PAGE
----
Parents are the target of many misleading television ads for children’s foods and drinks, new research indicates.
For the study, published online Nov. 9 in the journal Pediatrics, researchers analyzed TV commercials for children’s foods and beverages that aired over one year in the United States.
Most were for unhealthy products, such as sweetened cereals and sugary drinks, which came as no surprise, the researchers said.
What did surprise the researchers was that many of the commercials were directed at parents and featured lifestyle themes such as family bonding. For example, they found that 73 percent of total airtime for ads featuring children’s sugar-sweetened drinks targeted parents.
All of the parent-targeted ads for children’s sugary drinks included messages about nutrition or health benefits, even though such products are linked with obesity, dental decay and other health problems, the researchers pointed out.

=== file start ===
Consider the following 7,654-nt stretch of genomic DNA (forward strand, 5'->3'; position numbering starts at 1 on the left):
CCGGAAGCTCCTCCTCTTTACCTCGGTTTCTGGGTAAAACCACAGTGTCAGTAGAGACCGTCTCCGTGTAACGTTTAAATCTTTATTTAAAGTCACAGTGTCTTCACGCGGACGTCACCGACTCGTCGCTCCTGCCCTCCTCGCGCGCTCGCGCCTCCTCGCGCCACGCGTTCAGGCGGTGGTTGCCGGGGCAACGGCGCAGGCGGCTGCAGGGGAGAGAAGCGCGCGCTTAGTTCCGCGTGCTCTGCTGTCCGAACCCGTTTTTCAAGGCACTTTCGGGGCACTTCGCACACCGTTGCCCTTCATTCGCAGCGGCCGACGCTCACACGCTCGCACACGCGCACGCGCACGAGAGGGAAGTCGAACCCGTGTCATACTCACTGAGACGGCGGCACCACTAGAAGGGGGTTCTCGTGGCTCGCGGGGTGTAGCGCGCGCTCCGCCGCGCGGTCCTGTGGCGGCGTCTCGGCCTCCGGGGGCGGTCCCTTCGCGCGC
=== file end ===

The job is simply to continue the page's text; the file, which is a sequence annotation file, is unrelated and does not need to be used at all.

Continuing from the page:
“This marketing strategy consists of a one-two punch, with the children’s ads aiming to increase the likelihood of a purchase request from the child, and the parent advertising aiming to undermine the parent’s ability to say ‘no’ to the request,” senior study author Diane Gilbert-Diamond said in a journal news release.
How this might affect the family’s eating patterns isn’t known.
“We need to determine how these advertising messages might undermine the ability of parents to identify healthy foods for their children,” study lead author Jennifer Emond said in the news release. Emond is a research instructor in the department of epidemiology at the School of Medicine at Dartmouth College in Hanover, N.H.
The Academy of Nutrition and Dietetics offers advice about getting children to be healthy eaters.